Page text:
Actually, the two-way ambiguity will always occur when the responders lie in a common plane. The reason is that the distances from responders to two points that are mirror images with respect to a plane containing the responders are the same. So in this case mirror images cannot be distinguished from sets of distance measurements alone. It is, as a result, best not to have responders lying in a common plane (or even worse, lined up in a straight line).

With four or more responders we have an overdetermined system and — in the presence of measurement errors — there is no longer a solution that satisfies all of the constraints. We can then take one of several different approaches:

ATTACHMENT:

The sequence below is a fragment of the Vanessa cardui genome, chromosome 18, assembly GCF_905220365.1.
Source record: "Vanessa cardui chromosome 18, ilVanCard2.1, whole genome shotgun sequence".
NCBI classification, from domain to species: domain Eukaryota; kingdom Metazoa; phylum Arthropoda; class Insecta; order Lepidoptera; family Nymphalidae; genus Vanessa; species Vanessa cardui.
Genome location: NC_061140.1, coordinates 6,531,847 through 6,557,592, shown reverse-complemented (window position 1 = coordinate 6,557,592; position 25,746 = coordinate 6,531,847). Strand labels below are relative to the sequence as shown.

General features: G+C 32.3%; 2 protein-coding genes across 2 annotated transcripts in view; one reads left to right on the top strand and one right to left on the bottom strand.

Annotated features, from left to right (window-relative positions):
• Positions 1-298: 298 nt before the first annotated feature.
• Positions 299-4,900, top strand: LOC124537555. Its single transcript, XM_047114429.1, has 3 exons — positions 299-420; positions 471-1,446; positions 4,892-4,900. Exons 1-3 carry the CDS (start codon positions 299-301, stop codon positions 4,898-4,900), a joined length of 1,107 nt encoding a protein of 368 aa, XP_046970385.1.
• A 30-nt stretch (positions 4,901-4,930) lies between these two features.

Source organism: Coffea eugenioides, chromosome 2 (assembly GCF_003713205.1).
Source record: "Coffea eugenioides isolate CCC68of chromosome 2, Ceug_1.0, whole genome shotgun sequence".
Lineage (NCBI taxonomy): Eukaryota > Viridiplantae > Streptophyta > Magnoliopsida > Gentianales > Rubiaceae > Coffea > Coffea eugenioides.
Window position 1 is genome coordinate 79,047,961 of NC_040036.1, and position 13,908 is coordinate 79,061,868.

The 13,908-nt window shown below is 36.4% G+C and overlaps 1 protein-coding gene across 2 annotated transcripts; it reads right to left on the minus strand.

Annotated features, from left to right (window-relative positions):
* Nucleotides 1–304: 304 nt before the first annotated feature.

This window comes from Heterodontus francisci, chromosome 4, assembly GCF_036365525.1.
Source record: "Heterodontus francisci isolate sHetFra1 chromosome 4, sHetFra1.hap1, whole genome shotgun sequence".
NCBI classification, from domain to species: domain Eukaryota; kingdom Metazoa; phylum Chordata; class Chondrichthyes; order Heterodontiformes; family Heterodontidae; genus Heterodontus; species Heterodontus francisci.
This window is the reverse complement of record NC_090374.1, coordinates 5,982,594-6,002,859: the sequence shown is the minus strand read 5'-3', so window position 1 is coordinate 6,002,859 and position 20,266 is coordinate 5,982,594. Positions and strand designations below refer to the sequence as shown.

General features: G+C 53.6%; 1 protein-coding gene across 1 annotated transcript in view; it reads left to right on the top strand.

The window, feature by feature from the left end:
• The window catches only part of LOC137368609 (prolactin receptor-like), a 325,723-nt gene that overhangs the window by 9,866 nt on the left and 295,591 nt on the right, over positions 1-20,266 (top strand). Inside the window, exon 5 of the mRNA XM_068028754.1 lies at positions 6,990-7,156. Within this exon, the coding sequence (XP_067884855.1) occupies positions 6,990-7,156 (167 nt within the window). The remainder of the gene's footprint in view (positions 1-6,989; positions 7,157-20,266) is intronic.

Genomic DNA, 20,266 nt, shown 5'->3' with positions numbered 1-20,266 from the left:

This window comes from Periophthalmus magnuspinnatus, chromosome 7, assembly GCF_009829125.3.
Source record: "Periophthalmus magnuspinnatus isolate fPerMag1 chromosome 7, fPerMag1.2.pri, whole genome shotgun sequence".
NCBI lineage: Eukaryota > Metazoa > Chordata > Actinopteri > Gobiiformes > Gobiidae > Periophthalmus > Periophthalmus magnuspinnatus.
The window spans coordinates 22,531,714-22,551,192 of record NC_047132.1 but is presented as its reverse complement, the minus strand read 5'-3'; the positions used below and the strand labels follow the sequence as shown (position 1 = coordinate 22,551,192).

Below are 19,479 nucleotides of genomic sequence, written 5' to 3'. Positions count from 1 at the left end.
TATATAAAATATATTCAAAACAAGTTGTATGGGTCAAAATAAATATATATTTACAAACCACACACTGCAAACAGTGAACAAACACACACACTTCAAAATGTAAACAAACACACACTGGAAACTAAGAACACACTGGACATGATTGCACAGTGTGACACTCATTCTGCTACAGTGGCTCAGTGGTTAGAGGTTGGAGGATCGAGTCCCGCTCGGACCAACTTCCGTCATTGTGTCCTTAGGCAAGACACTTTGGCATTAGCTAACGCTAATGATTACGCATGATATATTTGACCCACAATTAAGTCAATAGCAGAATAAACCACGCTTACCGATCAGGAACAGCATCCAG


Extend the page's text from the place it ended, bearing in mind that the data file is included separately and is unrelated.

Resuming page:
1. Reduction to linear equations and the pseudo inverse (Spoiler alert: don't do this!)
  2. Since linear equations are easy to deal with, it is tempting to extend the above approach by subtracting second order equation from one another to obtain linear equations in \(x, y,\) and \(z\): $$ x (x_j - x_i) + y (y_j - y_i) + z (z_j - z_i) = \bigl((d_i^2 - d_j^2) - (R_i^2 - R_j^2)\bigr)/2 $$ where \( R_i^2 = x_i^2 + y_i^2 + z_i^2 \), etc. If there are \(N\) responders, we can do this for each of \( M = N(N-1)/2 \) different pairs to obtain $$ A {\bf r} = {\bf b}, $$ where \(A\) is a \(M\times3\) matrix.

    With three responders we get three linearly dependent equations and so cannot find a unique solution in this fashion (even though we know that there are only two solutions to the original problem for \(N=3\)).